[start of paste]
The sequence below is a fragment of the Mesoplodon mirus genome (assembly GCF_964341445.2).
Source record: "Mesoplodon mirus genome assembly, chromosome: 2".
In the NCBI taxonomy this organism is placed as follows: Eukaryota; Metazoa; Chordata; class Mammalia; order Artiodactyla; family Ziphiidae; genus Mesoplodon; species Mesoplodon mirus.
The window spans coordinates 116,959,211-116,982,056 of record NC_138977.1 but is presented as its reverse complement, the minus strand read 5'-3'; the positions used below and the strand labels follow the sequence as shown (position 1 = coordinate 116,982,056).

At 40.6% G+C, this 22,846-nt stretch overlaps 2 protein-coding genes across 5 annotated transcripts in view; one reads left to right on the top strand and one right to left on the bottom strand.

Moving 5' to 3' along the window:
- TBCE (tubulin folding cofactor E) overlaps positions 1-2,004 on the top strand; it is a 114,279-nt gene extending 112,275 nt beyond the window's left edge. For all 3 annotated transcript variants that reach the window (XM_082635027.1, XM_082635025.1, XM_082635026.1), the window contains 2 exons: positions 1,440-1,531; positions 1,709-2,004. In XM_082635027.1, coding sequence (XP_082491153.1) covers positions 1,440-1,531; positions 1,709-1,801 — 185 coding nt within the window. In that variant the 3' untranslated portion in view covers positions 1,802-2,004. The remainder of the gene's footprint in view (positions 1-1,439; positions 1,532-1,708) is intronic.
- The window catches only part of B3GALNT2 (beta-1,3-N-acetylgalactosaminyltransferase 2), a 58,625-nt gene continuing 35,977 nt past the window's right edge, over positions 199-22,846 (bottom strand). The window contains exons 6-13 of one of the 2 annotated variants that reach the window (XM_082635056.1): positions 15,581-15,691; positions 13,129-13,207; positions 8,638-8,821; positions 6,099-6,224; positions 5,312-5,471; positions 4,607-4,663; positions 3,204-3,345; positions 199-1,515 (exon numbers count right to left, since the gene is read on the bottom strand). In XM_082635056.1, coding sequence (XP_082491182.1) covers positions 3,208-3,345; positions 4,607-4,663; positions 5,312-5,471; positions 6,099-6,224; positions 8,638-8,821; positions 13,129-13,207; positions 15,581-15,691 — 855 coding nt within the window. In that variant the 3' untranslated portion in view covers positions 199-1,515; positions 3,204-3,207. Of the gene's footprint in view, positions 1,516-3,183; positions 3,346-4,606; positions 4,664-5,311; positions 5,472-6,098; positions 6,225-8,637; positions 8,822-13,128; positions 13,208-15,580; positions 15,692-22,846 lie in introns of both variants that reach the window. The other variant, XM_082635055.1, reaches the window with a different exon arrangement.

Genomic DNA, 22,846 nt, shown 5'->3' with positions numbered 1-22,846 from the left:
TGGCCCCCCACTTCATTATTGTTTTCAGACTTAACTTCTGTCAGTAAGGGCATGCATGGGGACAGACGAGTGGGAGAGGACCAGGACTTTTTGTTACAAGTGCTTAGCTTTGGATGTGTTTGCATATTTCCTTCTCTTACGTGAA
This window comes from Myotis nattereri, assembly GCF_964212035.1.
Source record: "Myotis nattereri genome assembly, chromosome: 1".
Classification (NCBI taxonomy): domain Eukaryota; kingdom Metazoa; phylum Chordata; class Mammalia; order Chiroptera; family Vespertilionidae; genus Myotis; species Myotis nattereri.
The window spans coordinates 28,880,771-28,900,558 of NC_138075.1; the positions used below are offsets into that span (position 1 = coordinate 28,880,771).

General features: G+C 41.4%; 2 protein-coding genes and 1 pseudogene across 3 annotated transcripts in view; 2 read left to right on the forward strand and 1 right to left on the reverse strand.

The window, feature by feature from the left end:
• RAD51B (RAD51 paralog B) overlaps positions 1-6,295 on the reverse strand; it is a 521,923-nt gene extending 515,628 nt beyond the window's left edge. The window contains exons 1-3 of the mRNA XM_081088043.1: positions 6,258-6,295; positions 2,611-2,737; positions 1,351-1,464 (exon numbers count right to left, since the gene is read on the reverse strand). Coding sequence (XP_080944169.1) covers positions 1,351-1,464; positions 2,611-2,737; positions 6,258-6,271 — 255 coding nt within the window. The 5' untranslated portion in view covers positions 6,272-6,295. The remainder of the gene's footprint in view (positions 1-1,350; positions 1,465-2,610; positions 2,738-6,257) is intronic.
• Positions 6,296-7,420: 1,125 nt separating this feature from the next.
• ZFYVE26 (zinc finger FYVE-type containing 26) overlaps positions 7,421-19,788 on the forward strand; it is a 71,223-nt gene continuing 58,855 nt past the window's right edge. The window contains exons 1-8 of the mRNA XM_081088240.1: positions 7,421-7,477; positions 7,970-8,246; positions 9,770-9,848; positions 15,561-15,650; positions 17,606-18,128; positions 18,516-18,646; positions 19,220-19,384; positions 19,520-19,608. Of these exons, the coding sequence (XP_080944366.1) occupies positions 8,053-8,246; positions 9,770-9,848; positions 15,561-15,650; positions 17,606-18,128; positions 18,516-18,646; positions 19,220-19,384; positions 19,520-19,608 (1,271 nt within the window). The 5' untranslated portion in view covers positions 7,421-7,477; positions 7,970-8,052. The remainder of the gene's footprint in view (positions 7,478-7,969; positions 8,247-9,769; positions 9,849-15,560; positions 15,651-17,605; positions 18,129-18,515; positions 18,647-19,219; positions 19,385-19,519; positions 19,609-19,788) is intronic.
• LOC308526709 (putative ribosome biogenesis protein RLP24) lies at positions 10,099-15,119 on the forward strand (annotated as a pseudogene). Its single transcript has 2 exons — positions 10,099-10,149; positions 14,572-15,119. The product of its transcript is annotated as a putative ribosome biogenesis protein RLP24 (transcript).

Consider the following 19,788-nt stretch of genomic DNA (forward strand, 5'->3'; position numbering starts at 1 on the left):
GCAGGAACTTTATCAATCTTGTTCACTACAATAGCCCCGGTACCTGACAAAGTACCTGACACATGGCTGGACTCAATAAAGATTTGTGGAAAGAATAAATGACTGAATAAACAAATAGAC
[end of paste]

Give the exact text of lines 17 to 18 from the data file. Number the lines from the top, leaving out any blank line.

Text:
• RAD51B (RAD51 paralog B) overlaps positions 1-6,295 on the reverse strand; it is a 521,923-nt gene extending 515,628 nt beyond the window's left edge. The window contains exons 1-3 of the mRNA XM_081088043.1: positions 6,258-6,295; positions 2,611-2,737; positions 1,351-1,464 (exon numbers count right to left, since the gene is read on the reverse strand). Coding sequence (XP_080944169.1) covers positions 1,351-1,464; positions 2,611-2,737; positions 6,258-6,271 — 255 coding nt within the window. The 5' untranslated portion in view covers positions 6,272-6,295. The remainder of the gene's footprint in view (positions 1-1,350; positions 1,465-2,610; positions 2,738-6,257) is intronic.
• Positions 6,296-7,420: 1,125 nt separating this feature from the next.